Regardless of the recent criticism McDermott has faced, he said there was no uncertaintyuncertainty in his mind that he would still be coaching at Iowa State next year.

“Jamie and I have had conversations throughout the season like we always do. And he has been unwavering in his support of me and the program and I appreciate that, because that allows me to continue to do my job and prepare the team to play,” McDermott said.

Although McDermott remains aware and understanding of the growing adversity among fans, he said he will continue to do what he can to turn the program around.

“Its good to wake up in the morning and know you are coaching where people really care and that’s why Jamie is here today, because our fans care and they are disappointed we are not winning at the level that I would like to see as well,” McDermott said. “But all I can do is continue to work as hard as I can and be who I am. And I am not going to change that.”

With the arrival of Marquis Gilstrap, LaRon Dendy and Scott Christopherson last fall, the anticipation and hopes for this year’s Cyclones were elevated. But those high hopes were quickly dashed after key injuries to Jamie Vanderbeken and Charles Boozer, as well as the sudden departure of Lucca Staiger, left the Cyclones with a depleted roster.

Adding to Iowa State’s woes this season has been the nature of the majority of the team’s conference losses this season. Eight of the Cyclones 12 Big 12 losses have been decided by seven points or less.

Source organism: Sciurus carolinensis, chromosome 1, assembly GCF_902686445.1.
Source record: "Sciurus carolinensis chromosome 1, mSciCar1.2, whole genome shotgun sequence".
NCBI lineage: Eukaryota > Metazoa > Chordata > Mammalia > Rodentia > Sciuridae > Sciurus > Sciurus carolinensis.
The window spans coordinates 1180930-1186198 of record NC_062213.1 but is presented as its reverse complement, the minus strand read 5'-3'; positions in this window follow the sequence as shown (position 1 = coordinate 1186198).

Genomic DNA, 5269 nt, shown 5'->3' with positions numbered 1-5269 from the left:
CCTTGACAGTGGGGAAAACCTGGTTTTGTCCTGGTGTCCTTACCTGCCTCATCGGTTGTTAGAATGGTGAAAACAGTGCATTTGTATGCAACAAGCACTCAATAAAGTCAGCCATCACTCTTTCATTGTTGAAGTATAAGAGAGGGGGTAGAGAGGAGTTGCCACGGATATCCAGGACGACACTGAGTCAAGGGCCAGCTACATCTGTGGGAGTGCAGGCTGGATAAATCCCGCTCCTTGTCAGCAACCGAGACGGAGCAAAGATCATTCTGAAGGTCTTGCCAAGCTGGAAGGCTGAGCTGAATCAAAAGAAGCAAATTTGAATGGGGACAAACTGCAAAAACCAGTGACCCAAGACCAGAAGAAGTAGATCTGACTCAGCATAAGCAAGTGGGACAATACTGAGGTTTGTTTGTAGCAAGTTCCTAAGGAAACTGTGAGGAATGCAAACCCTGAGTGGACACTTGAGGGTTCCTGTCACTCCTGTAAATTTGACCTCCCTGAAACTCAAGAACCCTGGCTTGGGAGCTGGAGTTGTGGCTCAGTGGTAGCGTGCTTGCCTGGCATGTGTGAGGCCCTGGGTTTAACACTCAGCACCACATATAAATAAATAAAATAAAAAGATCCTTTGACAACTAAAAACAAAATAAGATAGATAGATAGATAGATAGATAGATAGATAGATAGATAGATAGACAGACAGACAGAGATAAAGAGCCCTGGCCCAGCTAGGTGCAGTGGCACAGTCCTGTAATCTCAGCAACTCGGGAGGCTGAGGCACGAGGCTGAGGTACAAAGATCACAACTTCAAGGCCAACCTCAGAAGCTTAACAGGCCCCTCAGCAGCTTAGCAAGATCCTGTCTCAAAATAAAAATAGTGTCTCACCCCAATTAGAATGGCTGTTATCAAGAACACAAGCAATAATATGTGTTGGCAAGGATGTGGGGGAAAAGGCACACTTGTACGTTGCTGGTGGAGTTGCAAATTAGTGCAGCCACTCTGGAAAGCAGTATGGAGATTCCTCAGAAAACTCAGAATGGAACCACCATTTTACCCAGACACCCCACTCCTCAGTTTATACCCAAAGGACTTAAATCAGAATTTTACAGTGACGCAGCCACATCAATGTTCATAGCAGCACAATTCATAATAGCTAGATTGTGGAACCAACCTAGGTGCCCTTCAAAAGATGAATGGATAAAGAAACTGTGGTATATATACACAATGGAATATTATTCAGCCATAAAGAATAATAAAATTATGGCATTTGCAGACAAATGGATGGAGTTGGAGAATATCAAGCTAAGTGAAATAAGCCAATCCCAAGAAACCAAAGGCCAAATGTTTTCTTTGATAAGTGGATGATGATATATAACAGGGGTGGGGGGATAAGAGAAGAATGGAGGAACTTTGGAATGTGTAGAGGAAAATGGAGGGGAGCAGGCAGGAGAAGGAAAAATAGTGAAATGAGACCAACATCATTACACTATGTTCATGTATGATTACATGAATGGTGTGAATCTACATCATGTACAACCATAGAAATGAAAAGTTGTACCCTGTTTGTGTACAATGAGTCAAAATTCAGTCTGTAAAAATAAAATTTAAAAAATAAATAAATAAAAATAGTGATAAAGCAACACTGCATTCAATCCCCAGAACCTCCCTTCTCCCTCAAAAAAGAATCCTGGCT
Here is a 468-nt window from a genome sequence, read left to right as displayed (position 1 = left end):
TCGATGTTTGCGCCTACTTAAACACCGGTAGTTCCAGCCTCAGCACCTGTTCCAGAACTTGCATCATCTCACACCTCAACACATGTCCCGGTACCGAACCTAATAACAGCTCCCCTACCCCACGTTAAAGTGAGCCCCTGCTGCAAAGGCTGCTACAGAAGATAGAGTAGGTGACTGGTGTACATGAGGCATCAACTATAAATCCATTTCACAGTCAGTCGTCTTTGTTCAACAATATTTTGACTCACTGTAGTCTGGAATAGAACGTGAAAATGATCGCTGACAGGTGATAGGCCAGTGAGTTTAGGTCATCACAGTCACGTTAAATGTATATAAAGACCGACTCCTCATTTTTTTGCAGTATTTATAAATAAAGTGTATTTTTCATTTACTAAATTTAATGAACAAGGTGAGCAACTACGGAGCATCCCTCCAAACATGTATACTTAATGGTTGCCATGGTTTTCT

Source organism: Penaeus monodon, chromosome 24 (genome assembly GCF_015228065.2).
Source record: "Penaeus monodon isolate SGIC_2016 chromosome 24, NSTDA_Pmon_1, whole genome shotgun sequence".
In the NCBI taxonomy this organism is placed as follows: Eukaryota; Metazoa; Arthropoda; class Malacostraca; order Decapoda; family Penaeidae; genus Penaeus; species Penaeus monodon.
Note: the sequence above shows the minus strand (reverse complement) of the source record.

“I really believe that the plan that we had in place and the team we had in place at the beginning of the year I really believe we would have accomplished our goals,” McDermott said. “The reality of it is that the team we’ve played with the last 16 games is not that team. We’ve had to retool what we’re doing. Part of what we’ve done this year is find a way to be competitive when we’re short handed.”

Iowa State finally received a slight reprieve to its long string of disappointments on Saturday when the Cyclones defeated the fifth-ranked Wildcats. However, the Cyclones understand it will take more than a surprising upset to turnaround the program.

“I don’t think one win changes the mind of this fan base,” Pollard said.

While the 11th-seeded Cyclones still have a chance to make a run in the Big 12 tournament this week, thoughts of next season have already surfaced. Iowa State must deal with the likely loss of forwards Craig Brackins and Marquis Gilstrap. The absence of the Cyclones’ top two scorers is tempered by the potential return of three other starters, as well as the return of Vanderbeken and Boozer.

“Next year’s team is going to be much different than this year’s team because we’re probably not going to have a guy who’s going to average 17 or 18 points a game,” McDermott said. “But I feel the balance of our team will be much better.”

Regardless of what happens in the Cyclones’ tournament opener against Texas Wednesday night, Pollard and his department remain confident McDermott is still the right person to lead the basketball program.

“What you really look at is the individual leading. Are they exhibiting the characters, the integrity and qualities we look for in anybody who is at Iowa State University?” Pollard said. “From that perspective there is no question in my mind the coach McDermott and his staff do it the right way. The wins will hopefully come.”